of President Joe Biden student loan relief will provide further relief to some borrowers when payments resume in January, according to the Department of Education.
In a video released on Monday, CJ Powell, chief of staff for the Office of Post-Secondary Education, explained what borrowers can expect next year. For those who still have a balance after applying the Biden discount, the loans will be re-amortized.
This means, according to Powell, that monthly payments will be recalculated based on the borrower’s remaining balance.
“We estimate that the average borrower on a standard repayment plan will see their monthly payments drop by about $200 to $300 per month,” Powell said. “Your agent will notify you of the new amount and terms of your payment approximately 45 days before the end of the payment break.”
As part of the president’s debt cancellation, student loan repayments have been suspended for “one last time until the end of 2022. Payments have been suspended throughout the pandemic, and Democratic lawmakers have rallied the administration to extend the pause for the fifth time amid rising costs and COVID-19 hospitalizations.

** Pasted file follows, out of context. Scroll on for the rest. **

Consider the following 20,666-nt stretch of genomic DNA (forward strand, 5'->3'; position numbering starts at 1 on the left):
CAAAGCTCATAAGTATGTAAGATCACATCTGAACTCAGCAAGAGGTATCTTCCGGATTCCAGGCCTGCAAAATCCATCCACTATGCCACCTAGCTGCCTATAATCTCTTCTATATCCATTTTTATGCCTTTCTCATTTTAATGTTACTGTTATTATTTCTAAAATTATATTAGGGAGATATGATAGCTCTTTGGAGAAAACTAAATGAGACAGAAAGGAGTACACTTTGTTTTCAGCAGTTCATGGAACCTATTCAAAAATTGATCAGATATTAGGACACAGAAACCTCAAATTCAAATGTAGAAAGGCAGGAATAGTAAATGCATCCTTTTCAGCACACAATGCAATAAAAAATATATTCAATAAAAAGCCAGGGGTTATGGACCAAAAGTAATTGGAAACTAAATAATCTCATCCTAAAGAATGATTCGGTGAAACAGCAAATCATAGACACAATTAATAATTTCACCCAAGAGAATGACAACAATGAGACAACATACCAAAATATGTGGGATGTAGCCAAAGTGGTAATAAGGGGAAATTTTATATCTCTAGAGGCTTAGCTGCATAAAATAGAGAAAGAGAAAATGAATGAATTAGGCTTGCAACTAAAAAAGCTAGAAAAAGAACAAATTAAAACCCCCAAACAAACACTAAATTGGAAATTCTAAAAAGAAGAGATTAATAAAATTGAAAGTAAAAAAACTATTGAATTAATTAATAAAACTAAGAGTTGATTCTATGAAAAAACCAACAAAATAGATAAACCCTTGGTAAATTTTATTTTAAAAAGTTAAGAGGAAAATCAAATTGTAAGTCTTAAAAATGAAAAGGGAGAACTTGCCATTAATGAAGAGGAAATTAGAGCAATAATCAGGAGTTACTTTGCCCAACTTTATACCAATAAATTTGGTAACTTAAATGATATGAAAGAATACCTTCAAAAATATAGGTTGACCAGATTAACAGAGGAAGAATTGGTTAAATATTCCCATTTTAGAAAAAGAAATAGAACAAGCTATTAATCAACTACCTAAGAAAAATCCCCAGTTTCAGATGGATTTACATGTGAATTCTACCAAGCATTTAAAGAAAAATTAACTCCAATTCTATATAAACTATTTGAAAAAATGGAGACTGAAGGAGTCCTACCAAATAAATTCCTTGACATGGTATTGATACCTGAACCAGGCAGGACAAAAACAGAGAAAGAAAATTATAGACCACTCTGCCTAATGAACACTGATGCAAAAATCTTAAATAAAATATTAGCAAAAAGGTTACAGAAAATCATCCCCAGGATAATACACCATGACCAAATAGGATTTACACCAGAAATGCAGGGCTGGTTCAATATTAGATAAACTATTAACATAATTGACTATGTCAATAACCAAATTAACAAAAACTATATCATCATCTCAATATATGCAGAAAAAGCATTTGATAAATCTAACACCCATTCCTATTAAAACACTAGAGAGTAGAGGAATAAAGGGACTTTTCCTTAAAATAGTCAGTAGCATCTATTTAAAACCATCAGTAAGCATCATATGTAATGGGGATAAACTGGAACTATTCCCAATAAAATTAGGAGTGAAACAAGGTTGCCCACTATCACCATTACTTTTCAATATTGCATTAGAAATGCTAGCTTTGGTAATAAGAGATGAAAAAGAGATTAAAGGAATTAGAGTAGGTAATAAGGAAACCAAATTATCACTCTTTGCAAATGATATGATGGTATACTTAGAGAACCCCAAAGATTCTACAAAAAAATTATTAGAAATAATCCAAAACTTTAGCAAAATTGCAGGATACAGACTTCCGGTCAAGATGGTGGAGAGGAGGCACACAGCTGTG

A 2022 report from the Federal Reserve found that fewer student borrowers were behind on their payments in 2021 compared to fall 2019, and that more were “doing at least financially well.” The majority of borrowers also owed less than $25,000, meaning a significant portion of the debt would be wiped off Biden’s $10,000 relief for borrowers.
Before the pandemic, the average monthly payment required for borrowers eligible for the pause and potential relief was around $260, according to the Federal Reserve, with a median payment of around $170 per month. Now, the remaining borrowers who have had some of their balances written off could see considerable relief on their monthly bills, although many are still struggling with bloated debt due to soaring interest. But like Insider reports Ryan Wangmanthe overall relief will mean that borrowers will have less debt to accrue interest on.
During the pandemic, nearly 60% of those borrowers had made no payments on the loans, according to the Federal Reserve. Borrowers who made payments during the pause and qualify for relief will receive automatically refunded on all payments they have made. For some borrowers, that meant thousands of dollars to land in their bank accounts.